Pakistan’s neurotic obsession to change the status quo in Kashmir,seek parity with India by resorting to crossborder terrorism to check its ascendency to a regional power and chase strategic depth in Afghanistan has pushed Pakistan in to a state of chronic instability. Far from hurting India its policies have put the very future of the state at stake. The jihadi assets it reared over the years as tools of for pursuing its strategic policies have turned against it and have been indulging in systematic assaults on the symbols of the army and the state. There are genuine fears that nuclear weapons may fall in to jihadi hands either through subterfuge or directly in connivance with a section of the Pakistan army. Pakistan faces isolation internationally and has come to be a identified as a dangerous place posing serious threats to regional and international peace.
Why does Pakistan behave abnormally or to put it differently what is the basis of its flawed strategic culture? C.Christine Fair’s brilliantly researched book-‘Fighting to the end-The Pakistan Army’s way of war'(2014), breaks new ground in scholarship on Pakistan. It provides revealing insights in to Why Pakistan is hell bent upon pursuing such strategic policies which hurt it the most.She makes three formulations.
One, Pakistan army’s view on defeat is different from what normally it should be.For Pakistan army a military defeat is not a defeat but giving up and accepting the status quo and India’s supermacy is defeat. It sees victory in the ability to continue fighting India. A former Pakistani general is on record having said that army would always prefer to take a calculated risk and be defeated than to do nothing at all.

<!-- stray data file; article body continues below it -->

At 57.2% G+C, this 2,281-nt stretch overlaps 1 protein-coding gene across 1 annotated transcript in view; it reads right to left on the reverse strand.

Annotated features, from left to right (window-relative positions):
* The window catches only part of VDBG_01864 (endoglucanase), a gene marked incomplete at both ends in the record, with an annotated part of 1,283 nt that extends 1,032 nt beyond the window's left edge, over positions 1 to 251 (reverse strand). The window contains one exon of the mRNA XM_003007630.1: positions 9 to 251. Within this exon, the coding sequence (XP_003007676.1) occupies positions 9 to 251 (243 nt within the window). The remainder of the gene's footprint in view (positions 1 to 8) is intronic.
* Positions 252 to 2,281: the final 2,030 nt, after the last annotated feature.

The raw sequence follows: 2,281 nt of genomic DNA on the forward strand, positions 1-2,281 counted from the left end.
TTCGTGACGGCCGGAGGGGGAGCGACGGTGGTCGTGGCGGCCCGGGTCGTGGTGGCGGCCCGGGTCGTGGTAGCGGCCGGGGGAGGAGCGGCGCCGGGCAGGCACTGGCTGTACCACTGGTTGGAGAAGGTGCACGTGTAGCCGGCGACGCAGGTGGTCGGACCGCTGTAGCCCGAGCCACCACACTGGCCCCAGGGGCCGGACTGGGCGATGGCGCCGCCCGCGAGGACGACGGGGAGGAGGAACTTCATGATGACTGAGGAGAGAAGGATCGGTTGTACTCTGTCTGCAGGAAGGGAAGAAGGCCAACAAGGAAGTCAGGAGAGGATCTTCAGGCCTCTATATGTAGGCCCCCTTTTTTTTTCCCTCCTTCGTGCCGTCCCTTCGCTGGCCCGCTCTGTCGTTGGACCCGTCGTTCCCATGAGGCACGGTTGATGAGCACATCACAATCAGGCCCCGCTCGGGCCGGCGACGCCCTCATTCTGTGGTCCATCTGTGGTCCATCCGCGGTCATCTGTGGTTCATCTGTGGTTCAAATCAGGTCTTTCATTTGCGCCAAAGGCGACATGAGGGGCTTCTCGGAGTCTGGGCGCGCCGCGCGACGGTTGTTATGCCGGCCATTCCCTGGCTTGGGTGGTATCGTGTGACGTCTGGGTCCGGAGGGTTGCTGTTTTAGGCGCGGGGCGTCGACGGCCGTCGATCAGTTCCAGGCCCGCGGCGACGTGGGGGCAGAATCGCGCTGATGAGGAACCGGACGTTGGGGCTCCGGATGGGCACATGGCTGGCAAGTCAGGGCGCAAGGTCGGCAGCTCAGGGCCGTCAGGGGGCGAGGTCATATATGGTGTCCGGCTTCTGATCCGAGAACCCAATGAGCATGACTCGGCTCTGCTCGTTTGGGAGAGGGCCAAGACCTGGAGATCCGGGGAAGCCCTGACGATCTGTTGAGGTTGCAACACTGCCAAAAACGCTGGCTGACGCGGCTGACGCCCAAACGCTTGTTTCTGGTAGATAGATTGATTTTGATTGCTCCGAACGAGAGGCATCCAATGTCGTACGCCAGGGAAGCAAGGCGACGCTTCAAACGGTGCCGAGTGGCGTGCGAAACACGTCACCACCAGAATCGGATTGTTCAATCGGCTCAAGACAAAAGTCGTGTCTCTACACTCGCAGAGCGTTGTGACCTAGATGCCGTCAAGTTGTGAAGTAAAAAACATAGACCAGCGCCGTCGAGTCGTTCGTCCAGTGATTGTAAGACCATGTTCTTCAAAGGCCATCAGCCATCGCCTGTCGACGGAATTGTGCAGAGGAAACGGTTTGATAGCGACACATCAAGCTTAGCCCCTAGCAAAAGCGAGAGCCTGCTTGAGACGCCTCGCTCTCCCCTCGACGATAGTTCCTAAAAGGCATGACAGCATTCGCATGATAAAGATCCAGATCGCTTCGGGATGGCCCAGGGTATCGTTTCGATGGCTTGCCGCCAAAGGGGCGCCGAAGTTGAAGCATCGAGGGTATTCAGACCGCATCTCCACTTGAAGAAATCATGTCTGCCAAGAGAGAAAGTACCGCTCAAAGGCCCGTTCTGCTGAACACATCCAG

Glaser defines a ‘Greedy State’ as one that is “fundamentally dissatisfied with status quo, desiring additional territory even when not required. “He elaborates,” Purely greedy states pursue revisionist policies to increase their prestige, spread their ideology or to propagate their religion. “Glaser cautions that the appeasment strategies aimed to placate the greedy state are counterproductive and dangerous because nonsecurity goals result in a fundamental conflict of interests that makes competition the only strategy with which a greedy state can achieve its goals.
Pakistan suffers from a syndrome of ‘Chronic insecurity with grand ideological ambitions’. The roots of its xenophobia against India lie on one hand with its self -perceieved feelings of perpetual insecurity and on the other flawed images of India and wrong understanding of history. It links up ‘incomplete state apparatus’, ‘disproportionate refugee crisis’,’lack of resources’, etc. at the time of partition to ‘grudging Hindu nation’ that was unreconciled to the existence of an independent strong Muslim neighbour.